As I process this stuff, I begin to realize that here’s a man who was an Apostle, who was powerful in faith, who wrote most of the New Testament, and he understands how I feel. He is dealing with the same stuff I’m dealing with. Like my gardening experience, some things in my life are like thorny pyrocanthus bushes, defending themselves against my efforts to remove them. Other things are like clingy ivy vines, entangled with other things in my life until it seems impossible to get rid of them.

You know, I think sometimes we avoid getting close to God and to other believers because we know we’ll have to face and deal with some thorny issues and we’re not sure we can actually do it. Sometimes it’s easier to just stay out of the garden and sit on the couch scrolling through social media than to begin to plan and do the gardening. Sometimes we begin and it just becomes overwhelming. We think, “What have I gotten myself into?” We just want to quit. So how does the Bible tell me to deal with it? How do we actually do this?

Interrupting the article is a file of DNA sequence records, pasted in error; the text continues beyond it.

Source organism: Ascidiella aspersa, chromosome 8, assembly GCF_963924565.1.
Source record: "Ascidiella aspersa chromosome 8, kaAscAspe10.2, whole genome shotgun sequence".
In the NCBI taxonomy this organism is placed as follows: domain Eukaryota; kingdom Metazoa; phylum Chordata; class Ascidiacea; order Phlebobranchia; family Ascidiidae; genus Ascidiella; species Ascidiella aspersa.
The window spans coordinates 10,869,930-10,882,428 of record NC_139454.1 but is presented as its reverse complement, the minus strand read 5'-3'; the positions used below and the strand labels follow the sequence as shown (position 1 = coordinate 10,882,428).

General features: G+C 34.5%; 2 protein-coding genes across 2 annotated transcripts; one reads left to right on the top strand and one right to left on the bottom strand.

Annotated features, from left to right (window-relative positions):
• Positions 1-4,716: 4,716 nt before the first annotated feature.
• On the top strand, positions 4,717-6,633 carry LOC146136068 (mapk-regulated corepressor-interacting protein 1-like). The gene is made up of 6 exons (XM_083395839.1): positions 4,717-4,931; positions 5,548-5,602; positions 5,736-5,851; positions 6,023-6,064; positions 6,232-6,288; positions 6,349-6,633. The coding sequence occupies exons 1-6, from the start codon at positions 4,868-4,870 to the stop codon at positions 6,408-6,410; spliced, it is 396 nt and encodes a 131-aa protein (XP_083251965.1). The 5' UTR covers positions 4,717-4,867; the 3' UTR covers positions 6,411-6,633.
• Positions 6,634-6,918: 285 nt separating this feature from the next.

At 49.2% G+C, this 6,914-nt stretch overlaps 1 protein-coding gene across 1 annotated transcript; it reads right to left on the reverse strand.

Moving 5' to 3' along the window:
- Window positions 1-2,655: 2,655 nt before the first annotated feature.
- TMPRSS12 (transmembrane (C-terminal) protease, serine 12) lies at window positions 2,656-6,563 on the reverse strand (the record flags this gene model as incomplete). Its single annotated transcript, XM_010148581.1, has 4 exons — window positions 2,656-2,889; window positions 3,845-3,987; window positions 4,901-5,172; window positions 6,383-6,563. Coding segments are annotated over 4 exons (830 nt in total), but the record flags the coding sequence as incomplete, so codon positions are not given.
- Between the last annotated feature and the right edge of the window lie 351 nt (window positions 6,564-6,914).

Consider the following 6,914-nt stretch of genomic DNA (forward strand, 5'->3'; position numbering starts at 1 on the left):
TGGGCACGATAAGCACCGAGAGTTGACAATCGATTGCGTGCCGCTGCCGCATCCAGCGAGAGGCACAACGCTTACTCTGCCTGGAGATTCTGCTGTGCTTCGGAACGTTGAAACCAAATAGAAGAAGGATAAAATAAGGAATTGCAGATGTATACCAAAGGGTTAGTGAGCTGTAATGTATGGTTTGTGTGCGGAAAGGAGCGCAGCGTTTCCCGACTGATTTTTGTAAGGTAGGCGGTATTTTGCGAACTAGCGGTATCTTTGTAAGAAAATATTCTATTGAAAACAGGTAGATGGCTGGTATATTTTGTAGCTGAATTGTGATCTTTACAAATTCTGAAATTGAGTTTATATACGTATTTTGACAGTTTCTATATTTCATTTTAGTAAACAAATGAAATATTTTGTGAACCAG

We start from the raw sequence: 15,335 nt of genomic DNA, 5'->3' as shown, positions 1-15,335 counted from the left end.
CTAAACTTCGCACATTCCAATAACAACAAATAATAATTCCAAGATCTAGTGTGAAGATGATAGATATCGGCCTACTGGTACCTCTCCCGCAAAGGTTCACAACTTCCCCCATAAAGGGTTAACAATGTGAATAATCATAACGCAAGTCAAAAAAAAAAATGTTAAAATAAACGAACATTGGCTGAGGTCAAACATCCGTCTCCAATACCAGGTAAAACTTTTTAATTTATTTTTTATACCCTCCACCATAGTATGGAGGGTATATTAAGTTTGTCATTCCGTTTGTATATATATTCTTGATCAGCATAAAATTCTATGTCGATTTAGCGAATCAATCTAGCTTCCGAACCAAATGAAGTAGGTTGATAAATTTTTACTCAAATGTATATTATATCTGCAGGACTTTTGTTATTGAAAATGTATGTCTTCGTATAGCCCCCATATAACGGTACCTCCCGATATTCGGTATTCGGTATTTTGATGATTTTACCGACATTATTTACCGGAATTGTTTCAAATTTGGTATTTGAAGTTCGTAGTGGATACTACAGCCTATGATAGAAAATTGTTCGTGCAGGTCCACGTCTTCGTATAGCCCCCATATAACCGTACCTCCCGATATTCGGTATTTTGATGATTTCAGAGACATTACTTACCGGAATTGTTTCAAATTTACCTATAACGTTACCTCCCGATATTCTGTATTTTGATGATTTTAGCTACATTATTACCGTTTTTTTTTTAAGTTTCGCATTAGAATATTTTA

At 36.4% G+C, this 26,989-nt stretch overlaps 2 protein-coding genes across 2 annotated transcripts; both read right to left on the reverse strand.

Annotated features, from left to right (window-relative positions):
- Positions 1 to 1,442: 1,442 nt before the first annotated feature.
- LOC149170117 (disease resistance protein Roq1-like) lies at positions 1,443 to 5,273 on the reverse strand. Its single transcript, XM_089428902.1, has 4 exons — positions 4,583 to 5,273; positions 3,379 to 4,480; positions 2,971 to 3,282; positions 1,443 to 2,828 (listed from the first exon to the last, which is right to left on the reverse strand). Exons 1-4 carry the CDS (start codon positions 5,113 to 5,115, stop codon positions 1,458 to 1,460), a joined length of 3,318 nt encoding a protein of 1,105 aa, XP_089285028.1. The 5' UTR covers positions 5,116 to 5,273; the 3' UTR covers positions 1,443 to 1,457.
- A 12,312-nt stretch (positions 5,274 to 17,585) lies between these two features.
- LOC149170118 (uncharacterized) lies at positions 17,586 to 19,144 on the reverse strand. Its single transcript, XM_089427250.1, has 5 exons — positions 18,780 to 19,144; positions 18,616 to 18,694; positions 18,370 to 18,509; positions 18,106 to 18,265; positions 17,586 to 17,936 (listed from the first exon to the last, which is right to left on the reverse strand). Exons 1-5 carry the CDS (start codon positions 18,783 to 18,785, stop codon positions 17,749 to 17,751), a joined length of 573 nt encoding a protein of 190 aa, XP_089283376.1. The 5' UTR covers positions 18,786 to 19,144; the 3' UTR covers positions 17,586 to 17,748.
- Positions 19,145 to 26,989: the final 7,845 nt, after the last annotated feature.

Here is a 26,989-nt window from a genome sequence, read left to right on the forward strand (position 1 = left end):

1. Get focused on what we want to be, to become. Get a picture of the person we are destined to be. We look to the Bible to set standards and give hope. We fellowship with God to keep our spirits sensitive and strong. We fellowship with mature believers to learn from their example and receive their practical insights.

Since you have been raised to new life with Christ, set your sights on the realities of heaven, where Christ sits in the place of honor at God’s right hand. 2 Think about the things of heaven, not the things of earth. (Colossians 3:1-2 NLT)

2 We do this by keeping our eyes on Jesus, the champion who initiates and perfects our faith. Because of the joy awaiting him, he endured the cross, disregarding its shame. Now he is seated in the place of honor beside God’s throne. 3 Think of all the hostility he endured from sinful people; then you won’t become weary and give up. (Hebrews 12:2-3 NLT)

25 And let us not neglect our meeting together, as some people do, but encourage one another, especially now that the day of his return is drawing near. (Hebrews 10:25 NLT)

2. Begin to get rid of the things in our lives that don’t fit the picture: things that hinder or entangle us, things that pull us in the wrong direction. Take decisive action. Face it. Deal with it.

5 So put to death the sinful, earthly things lurking within you. Have nothing to do with sexual immorality, impurity, lust, and evil desires. Don’t be greedy, for a greedy person is an idolater, worshiping the things of this world. (Colossians 3:5 NLT)